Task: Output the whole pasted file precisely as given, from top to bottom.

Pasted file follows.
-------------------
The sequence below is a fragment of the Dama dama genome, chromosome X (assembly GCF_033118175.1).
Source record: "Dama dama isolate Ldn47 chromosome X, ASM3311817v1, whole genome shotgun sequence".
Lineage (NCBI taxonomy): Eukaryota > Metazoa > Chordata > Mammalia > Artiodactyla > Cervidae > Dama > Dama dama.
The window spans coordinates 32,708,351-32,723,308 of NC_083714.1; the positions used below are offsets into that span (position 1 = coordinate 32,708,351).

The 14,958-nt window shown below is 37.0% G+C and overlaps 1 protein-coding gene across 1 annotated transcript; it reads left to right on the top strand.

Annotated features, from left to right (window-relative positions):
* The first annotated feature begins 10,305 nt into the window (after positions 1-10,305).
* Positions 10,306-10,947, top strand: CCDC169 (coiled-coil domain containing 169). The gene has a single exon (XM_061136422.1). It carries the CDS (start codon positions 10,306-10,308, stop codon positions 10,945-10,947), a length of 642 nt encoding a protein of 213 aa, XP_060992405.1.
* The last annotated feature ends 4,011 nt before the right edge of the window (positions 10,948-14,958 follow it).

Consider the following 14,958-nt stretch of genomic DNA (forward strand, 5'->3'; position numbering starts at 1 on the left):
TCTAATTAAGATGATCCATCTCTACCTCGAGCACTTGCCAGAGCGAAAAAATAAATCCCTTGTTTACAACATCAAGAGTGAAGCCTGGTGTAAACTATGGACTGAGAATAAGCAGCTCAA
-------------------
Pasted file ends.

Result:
The sequence below is a fragment of the Dama dama genome, chromosome X (assembly GCF_033118175.1).
Source record: "Dama dama isolate Ldn47 chromosome X, ASM3311817v1, whole genome shotgun sequence".
Lineage (NCBI taxonomy): Eukaryota > Metazoa > Chordata > Mammalia > Artiodactyla > Cervidae > Dama > Dama dama.
The window spans coordinates 32,708,351-32,723,308 of NC_083714.1; the positions used below are offsets into that span (position 1 = coordinate 32,708,351).

The 14,958-nt window shown below is 37.0% G+C and overlaps 1 protein-coding gene across 1 annotated transcript; it reads left to right on the top strand.

Annotated features, from left to right (window-relative positions):
* The first annotated feature begins 10,305 nt into the window (after positions 1-10,305).
* Positions 10,306-10,947, top strand: CCDC169 (coiled-coil domain containing 169). The gene has a single exon (XM_061136422.1). It carries the CDS (start codon positions 10,306-10,308, stop codon positions 10,945-10,947), a length of 642 nt encoding a protein of 213 aa, XP_060992405.1.
* The last annotated feature ends 4,011 nt before the right edge of the window (positions 10,948-14,958 follow it).

Consider the following 14,958-nt stretch of genomic DNA (forward strand, 5'->3'; position numbering starts at 1 on the left):
TCTAATTAAGATGATCCATCTCTACCTCGAGCACTTGCCAGAGCGAAAAAATAAATCCCTTGTTTACAACATCAAGAGTGAAGCCTGGTGTAAACTATGGACTGAGAATAAGCAGCTCAA